M&A

Crushed by a trial failure, Tokai hands the reins — and the stock listing — to Otic

Gregory J. Flesher, Otic

Gregory J. Flesher, Otic

Last August, Tokai became the latest in a long string of public biotechs to hit a brick wall running at full speed. The late-stage failure of its cancer drug galeterone effectively shredded its stock price and its business plan, forcing the company to rapidly ax staffers and start looking for strategic alternatives in the face of an extinction-level event.

Today, the investors at Otic Pharma took over the shell and executed a quick shortcut to a Nasdaq listing. Tokai, with its market cap set at about $22 million, saw its shares $TKAI jump 57%. Its investors will wind up with about 40% of the new company, with Otic in charge.

Otic’s investors, meanwhile, are adding $7 million to the company as it executes the deal.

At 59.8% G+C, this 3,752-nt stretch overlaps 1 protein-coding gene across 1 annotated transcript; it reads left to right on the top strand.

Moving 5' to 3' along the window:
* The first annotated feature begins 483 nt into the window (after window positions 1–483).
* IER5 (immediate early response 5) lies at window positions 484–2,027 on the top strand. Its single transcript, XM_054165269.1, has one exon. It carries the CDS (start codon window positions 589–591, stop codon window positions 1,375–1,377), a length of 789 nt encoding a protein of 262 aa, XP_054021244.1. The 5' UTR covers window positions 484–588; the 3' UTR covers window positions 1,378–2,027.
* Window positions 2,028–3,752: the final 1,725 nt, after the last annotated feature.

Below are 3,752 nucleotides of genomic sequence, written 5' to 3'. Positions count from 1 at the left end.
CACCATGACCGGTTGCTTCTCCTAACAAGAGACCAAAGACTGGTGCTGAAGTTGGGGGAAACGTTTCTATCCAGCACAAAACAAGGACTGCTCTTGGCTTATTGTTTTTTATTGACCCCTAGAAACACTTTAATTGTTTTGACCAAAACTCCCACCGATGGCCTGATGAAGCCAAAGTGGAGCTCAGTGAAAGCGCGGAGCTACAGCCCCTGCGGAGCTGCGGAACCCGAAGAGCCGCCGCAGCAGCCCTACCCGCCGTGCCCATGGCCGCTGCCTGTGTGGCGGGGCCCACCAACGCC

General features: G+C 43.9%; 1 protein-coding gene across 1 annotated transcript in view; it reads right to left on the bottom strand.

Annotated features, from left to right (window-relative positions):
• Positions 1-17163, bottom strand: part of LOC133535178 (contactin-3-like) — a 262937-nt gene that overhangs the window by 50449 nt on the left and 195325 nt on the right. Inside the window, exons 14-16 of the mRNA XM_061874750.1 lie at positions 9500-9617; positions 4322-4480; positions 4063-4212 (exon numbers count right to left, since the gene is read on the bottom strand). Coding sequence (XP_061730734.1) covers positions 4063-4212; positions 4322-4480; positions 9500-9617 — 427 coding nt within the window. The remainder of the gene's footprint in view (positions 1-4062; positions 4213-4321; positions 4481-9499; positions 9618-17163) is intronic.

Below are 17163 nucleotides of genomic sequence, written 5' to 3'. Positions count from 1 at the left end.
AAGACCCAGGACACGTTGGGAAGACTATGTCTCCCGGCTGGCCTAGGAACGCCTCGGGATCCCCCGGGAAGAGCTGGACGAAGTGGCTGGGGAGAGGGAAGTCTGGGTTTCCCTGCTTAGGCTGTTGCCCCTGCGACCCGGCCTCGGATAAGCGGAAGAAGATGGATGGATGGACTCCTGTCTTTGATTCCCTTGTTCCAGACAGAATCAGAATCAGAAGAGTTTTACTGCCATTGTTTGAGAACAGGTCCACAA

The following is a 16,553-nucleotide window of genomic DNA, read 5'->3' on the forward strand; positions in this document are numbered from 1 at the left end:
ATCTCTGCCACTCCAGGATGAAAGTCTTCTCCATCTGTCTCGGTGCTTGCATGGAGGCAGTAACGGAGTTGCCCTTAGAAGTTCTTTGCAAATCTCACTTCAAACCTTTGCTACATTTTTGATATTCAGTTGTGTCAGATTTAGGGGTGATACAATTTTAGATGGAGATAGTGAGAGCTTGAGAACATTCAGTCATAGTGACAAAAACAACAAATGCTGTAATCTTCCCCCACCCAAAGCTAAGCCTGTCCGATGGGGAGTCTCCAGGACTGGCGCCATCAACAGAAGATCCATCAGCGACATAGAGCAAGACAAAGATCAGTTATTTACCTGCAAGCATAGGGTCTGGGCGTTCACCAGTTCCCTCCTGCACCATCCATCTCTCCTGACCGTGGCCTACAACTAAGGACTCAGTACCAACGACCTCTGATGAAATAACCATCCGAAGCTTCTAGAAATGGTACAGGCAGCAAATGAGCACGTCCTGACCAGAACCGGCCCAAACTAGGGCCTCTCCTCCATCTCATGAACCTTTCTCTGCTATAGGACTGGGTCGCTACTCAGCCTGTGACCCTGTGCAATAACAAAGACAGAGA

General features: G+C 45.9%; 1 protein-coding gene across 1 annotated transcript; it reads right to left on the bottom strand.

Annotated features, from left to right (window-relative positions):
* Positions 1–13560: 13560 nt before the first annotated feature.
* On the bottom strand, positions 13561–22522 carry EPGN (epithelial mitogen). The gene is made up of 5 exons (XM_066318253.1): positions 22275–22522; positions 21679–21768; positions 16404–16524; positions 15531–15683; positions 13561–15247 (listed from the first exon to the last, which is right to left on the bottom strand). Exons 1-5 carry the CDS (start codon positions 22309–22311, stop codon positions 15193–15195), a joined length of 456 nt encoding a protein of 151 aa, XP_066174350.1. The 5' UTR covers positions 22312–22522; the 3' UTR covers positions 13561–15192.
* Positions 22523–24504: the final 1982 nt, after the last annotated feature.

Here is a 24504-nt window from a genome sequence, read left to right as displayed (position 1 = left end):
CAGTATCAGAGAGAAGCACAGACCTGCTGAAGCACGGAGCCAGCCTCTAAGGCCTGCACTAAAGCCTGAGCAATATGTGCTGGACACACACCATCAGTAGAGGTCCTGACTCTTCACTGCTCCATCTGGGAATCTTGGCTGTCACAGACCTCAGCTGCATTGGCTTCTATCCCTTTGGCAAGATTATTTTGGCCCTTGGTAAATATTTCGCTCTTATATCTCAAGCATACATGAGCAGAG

While the biotech window hasn’t fully closed this year, it has narrowed considerably following the 2013-2015 go-go years. That’s made reverse mergers like this more appealing to companies like Otic, which is advancing its own early-stage program to mid-stage studies.

“Our lead program in otitis media, OP-02, has significant potential,” said Gregory J. Flesher, Chief Executive Officer of Otic Pharma. “OP-02 is an investigational drug product designed to break the cycle of recurrent and chronic otitis media which affect millions of people around the world. We expect to have phase 1 clinical pharmacodynamic data in the first half of 2017 and, with this transaction, to have the capital needed to be able to move directly into phase 2 development to explore the product’s ability to prevent otitis media in children.”


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